How to end the first date gracefully when you’re not interested
You’ve played out two hours, consumed three glasses of iced tea, and devoured a shared cheese plate; it’s time to hatch an escape plan from this first date. You’ve dropped plenty, and I mean plenty, of hints, hoping you wouldn’t have to take the direct approach. The truth is, you think your date is a nice person, but you’re not interested in pursuing a romantic relationship.
What’s unfortunate is that you’re so charming, their excitement has blinded them to your responses. As the night winds down and they appear to be angling for a goodnight kiss, what do you do? How do you end this date?
- be ready
- take the lead
- extend your hand
- wish them well
- keep dating them if you only plan to be a friend
- play hide and seek
Do be ready
You should expect a move to be made. It might just happen when you least expect it. If you anticipate it, you won’t be caught off guard and you’ll know what to do to prevent it from happening before the situation gets tricky.
Do take the lead
At the end of the date, as you’re heading out the door or to your car, walk a step or two ahead. Put about an arm’s length of distance between you and your date.
Do extend your hand
With a gap between the two of you, you have the space to offer your hand so your date can shake it goodnight. If you’re an expert hugger, meaning you know how to hold your space and maintain the distance and hug without it causing anything more than a friendly gesture, that’s also a lovely way to say goodbye.
Do wish them well
Plan the date to end with grace. After the handshake or hug, simply say, “Thank you so much for taking the time to come out tonight. It was very nice to meet you.”
Do not kiss
Kissing anyway, just to end the date, is not the way to go. It may seem awkward to hold a boundary in that moment or to stop someone in mid-lean, but it is better for both of you in the end.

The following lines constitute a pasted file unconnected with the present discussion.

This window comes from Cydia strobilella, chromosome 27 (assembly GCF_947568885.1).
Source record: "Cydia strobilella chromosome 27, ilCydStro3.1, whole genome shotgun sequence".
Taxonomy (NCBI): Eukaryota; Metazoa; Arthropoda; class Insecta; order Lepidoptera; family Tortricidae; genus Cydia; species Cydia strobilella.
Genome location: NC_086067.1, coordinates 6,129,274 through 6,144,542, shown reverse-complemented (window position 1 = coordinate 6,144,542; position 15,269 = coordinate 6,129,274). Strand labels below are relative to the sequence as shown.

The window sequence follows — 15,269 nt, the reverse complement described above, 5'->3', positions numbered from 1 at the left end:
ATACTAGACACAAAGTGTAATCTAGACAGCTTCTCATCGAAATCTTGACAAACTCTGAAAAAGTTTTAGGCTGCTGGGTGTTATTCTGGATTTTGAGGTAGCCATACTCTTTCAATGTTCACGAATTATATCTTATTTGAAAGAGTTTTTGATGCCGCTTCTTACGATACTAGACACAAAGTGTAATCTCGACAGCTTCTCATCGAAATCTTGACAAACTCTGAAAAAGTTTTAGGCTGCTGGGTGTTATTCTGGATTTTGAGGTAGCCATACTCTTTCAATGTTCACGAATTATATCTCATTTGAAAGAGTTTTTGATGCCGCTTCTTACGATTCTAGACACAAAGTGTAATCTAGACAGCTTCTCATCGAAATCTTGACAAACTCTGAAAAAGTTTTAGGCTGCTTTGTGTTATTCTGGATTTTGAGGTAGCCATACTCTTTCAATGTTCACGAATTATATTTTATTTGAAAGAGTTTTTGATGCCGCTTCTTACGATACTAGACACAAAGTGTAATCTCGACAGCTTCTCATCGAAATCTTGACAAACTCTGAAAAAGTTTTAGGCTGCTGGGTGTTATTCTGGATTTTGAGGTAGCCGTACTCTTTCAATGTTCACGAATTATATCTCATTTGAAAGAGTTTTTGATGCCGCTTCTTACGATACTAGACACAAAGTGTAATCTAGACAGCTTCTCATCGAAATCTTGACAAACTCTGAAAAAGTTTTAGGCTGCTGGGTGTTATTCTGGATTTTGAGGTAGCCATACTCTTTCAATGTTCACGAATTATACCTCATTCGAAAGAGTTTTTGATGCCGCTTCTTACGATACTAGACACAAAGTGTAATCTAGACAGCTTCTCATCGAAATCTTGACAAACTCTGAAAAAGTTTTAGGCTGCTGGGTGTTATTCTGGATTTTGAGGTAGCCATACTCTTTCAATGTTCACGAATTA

If your date is leaning in, gently put your hand on their shoulder and slide to the top of their back and give a soft, friendly tap on the back (something akin to a hug). Or if needed, rest a soft but unmovable open hand on the front part of their shoulder as a stopping signal while shifting the rest of your body a step back should do the trick.
You can do this with kindness and respect for your date.
Do not placate
If you don’t want to see them again, there’s no need to make concessions or conciliatory gestures. They don’t need you to tell them how awesome of a person you think they are. Trying to save the situation by building them up can often make the other person feel worse.
Do not keep dating them if you only plan to be a friend
We all deserve the respect of knowing another person’s motivations when it comes to matters of the heart. If you enjoy the person, but you don’t see a romantic future with them, be gentle in letting them know. If you plan to cultivate a friendship, have a future activity ready to suggest, like an evening out at a concert or an invitation to a house party.
Do not play hide and seek
Don’t say, “Yes, let’s see each other again,” and then spend the next two weeks dodging their phone calls. Checking your caller ID and then letting them ring through to voicemail will be frustrating for them, and agitating to you. If you said “yes” to someone and you meant “no”, waiting for them to figure it out on their own is just a mean thing to do to somebody. Take the high road, say, “No thank you.”
None of us are skilled at breaking it off because we don’t want to hurt their feelings or be displeasing. This is natural. If they ask you out again, say, “Thank you so much for asking. I can tell we’re not quite a match. But I did appreciate our time together.” Kindness is never out of fashion, and it will make you a good dating citizen.